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Press release

Less than 20% of those diagnosed with a brain tumour survive beyond five years

Son-in-law honoured at research centre

Son-in-law honoured at research centre

Team members of Astro Brain Tumour Fund, who have all had loved ones affected by brain tumours and raised almost £1 million towards research into the disease, were invited by the Brain Tumour Research charity to visit its Research Centre of Excellence at the University of Plymouth.

Among the Astro Brain Tumour Fund team at Plymouth were Secretary, Christine Forecast, who lives in Sedgeford, Norfolk. It was the diagnosis of her son-in-law, Paul Chamberlain, with a low-grade astrocytoma brain tumour in 2000, aged 30, when her daughter Emma was three months pregnant with their second child, which led to the founding of Astro Brain Tumour Fund, a member charity of Brain Tumour Research.

Sadly Paul’s brain tumour became aggressive and he passed away just five years later, having suffered from a terrible combination of personality changes and physical disabilities due to the progressive nature of this devastating form of cancer.

Astro Brian Tumour Fund raises funds solely for research into adult and paediatric low-grade brain tumours, making it unique in the UK. It also offers support to people around the globe whose lives are touched by this challenging type of brain tumour.

On Wednesday 13th June, Christine, along with five other Trustees, including Treasurer Mary Burton, of Holme-next-the-Sea, who lost her niece to a brain tumour aged just 29, and Mary’s husband, Robbie, whose nephew died from a brain tumour aged 28, were invited by the charity to visit the research centre in Plymouth to see how all money raised contributes towards this vital research. The Astro Brain Tumour Fund team also had the opportunity to place four tiles on the Wall of Hope at the research centre.

The centre, one of four receiving funding from Brain Tumour Research, is focused on research to improve treatments for patients with brain tumours and, ultimately, finding a cure. Each tile laid on the wall represents the £2,740 it costs to fund a day of research.

Led by Prof. Oliver Hanemann, the team at the centre specialises in research into low-grade brain tumours. These tumours are usually slow-growing, but progress to become malignant; there is no cure, and nobody can tell you whether this process will take five, 10 or 20 years.

Mary commented: “Today has been a fantastic opportunity for the Astro Brain Tumour Fund team to see how we are making a difference to researchers.”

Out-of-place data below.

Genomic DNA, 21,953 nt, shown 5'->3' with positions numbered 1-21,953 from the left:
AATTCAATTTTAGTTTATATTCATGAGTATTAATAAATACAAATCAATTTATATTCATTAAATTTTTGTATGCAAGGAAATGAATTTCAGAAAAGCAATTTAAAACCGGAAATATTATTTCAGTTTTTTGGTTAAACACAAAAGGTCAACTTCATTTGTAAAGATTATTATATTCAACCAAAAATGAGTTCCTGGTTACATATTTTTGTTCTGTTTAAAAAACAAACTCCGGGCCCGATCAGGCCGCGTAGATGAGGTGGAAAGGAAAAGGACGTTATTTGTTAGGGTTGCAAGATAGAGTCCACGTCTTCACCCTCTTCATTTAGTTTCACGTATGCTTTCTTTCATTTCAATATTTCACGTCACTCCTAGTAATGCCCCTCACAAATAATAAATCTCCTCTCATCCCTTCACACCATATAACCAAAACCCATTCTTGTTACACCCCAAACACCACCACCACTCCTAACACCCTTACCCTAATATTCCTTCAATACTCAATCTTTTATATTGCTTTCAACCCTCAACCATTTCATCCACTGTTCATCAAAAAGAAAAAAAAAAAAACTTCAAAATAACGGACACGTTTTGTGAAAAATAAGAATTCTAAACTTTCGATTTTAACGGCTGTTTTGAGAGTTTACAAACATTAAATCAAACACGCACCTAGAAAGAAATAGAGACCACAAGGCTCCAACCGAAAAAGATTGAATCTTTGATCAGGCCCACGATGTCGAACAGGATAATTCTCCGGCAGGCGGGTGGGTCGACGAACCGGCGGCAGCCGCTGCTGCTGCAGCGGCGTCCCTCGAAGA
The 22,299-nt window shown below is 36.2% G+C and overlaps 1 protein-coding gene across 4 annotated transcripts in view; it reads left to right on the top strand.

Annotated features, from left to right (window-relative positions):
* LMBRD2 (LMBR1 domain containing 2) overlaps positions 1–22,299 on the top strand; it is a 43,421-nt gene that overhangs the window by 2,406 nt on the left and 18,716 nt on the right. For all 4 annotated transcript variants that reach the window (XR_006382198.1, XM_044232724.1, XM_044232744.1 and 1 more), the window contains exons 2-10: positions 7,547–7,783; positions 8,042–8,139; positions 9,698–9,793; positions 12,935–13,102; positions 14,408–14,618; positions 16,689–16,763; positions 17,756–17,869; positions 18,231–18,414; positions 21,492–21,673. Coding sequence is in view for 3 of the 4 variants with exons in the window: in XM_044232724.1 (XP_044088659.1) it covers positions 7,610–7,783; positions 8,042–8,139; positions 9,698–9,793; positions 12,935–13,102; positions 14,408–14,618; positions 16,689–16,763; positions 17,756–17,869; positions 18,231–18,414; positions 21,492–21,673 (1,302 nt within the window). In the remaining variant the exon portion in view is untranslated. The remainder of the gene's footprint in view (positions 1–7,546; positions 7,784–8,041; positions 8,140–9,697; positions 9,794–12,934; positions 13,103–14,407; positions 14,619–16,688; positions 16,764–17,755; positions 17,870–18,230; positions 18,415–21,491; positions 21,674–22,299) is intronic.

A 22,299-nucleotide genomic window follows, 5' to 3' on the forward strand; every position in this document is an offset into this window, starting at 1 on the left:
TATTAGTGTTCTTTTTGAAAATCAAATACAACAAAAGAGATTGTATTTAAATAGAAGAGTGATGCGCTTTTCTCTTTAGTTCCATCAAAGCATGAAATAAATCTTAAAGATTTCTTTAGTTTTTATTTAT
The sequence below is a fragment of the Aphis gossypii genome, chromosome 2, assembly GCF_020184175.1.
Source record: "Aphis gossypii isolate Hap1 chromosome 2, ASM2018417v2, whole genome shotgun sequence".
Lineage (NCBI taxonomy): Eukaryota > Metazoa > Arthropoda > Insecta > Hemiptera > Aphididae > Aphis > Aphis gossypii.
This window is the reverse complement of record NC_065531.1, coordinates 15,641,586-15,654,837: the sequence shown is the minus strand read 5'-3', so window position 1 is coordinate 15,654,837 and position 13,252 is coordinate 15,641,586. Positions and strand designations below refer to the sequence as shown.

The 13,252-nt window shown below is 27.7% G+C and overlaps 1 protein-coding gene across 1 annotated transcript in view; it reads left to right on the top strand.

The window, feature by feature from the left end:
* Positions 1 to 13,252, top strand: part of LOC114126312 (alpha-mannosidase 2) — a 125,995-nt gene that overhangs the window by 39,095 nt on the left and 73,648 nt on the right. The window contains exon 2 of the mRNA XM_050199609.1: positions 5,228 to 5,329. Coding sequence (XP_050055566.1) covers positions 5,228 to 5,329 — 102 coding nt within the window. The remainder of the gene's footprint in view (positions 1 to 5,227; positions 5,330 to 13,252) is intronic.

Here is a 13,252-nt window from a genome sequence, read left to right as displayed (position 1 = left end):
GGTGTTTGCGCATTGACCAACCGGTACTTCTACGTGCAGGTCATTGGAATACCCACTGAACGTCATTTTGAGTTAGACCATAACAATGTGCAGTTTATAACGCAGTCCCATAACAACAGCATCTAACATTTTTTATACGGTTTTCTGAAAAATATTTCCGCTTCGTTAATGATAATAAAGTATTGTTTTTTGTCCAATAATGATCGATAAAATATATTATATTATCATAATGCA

Christine added: “The tiles we placed symbolise not only the money we’ve raised for research into low-grade brain tumours, but also commemorate everyone we have lost, and honour everyone living with the serious long-lasting effects caused by this disease and its treatment.”

Brain tumours are indiscriminate; they can affect anyone at any age, yet just 1% of the national spend on cancer research has been allocated to this devastating disease.

Sue Farrington Smith, Chief Executive of the Brain Tumour Research charity, said: “We are very grateful to Christine, Mary and Robbie and everyone at Astro Brain Tumour Fund for supporting research into low-grade brain tumours at our Centre of Excellence. We are really pleased they have been to see the research taking place at the University of Plymouth, and also place tiles on the Wall of Hope. Stories like Paul’s remind us all that we cannot allow this desperate situation to continue.”

To make a donation to Astro Brain Tumour Fund please go to

For further information, please contact:
Liz Fussey at Brain Tumour Research on 07811 068357 or


Notes to Editors

Brain Tumour Research is the only national charity in the UK focused on funding sustainable research to find a cure for brain tumours. We have established a game-changing network of world-class Research Centres of Excellence in the UK. Embracing passionate member charities nationwide, over £6 million was raised towards research and support during 2017.

We are campaigning to see the national spend on research into brain tumours increased to £30 - £35 million a year, in line with breast cancer and leukaemia. The unprecedented success of our 2015 petition led to the 2016 Westminster Hall debate and Brain Tumour Research taking a leading role in the Government’s Task and Finish Working Group convened to tackle the historic underfunding for research with the report being published in 2018.

Key statistics on brain tumours:

  • Brain tumours kill more children and adults under the age of 40 than any other cancer
  • They kill more children than leukaemia
  • They kill more men under 45 than prostate cancer
  • They kill more women under 35 than breast cancer
  • Just 1% of the national spend on cancer research has been allocated to this devastating disease
  • In the UK 16,000 people each year are diagnosed with a brain tumour
  • Less than 20% of those diagnosed with a brain tumour survive beyond five years compared with an average of 50% across all cancers
  • Brain tumours are indiscriminate; they can affect anyone at any age
  • Incidences of, and deaths from, brain tumours are increasing.

Please quote Brain Tumour Research as the source when using this information. Additional facts and statistics are available from our website including our latest Report on National Research Funding. We can also provide case-studies and research expertise for media.